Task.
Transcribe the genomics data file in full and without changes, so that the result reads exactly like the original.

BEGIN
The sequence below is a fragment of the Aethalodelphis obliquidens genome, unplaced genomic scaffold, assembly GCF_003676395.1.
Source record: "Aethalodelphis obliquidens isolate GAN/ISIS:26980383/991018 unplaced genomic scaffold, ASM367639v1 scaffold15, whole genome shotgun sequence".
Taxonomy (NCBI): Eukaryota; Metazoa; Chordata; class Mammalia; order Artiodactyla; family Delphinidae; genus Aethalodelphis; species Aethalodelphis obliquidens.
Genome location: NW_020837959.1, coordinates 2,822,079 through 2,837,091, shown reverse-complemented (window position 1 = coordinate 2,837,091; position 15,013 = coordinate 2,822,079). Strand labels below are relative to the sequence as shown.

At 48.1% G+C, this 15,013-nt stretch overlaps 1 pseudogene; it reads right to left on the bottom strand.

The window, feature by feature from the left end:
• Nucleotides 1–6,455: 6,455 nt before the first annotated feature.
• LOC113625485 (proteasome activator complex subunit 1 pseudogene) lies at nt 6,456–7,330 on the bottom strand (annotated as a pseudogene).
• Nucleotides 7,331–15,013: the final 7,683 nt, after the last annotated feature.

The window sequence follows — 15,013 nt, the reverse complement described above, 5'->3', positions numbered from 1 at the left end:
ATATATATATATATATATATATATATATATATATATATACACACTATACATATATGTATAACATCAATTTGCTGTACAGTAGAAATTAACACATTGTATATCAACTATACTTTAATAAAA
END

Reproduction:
The sequence below is a fragment of the Aethalodelphis obliquidens genome, unplaced genomic scaffold, assembly GCF_003676395.1.
Source record: "Aethalodelphis obliquidens isolate GAN/ISIS:26980383/991018 unplaced genomic scaffold, ASM367639v1 scaffold15, whole genome shotgun sequence".
Taxonomy (NCBI): Eukaryota; Metazoa; Chordata; class Mammalia; order Artiodactyla; family Delphinidae; genus Aethalodelphis; species Aethalodelphis obliquidens.
Genome location: NW_020837959.1, coordinates 2,822,079 through 2,837,091, shown reverse-complemented (window position 1 = coordinate 2,837,091; position 15,013 = coordinate 2,822,079). Strand labels below are relative to the sequence as shown.

At 48.1% G+C, this 15,013-nt stretch overlaps 1 pseudogene; it reads right to left on the bottom strand.

The window, feature by feature from the left end:
• Nucleotides 1–6,455: 6,455 nt before the first annotated feature.
• LOC113625485 (proteasome activator complex subunit 1 pseudogene) lies at nt 6,456–7,330 on the bottom strand (annotated as a pseudogene).
• Nucleotides 7,331–15,013: the final 7,683 nt, after the last annotated feature.

The window sequence follows — 15,013 nt, the reverse complement described above, 5'->3', positions numbered from 1 at the left end:
ATATATATATATATATATATATATATATATATATATATACACACTATACATATATGTATAACATCAATTTGCTGTACAGTAGAAATTAACACATTGTATATCAACTATACTTTAATAAAA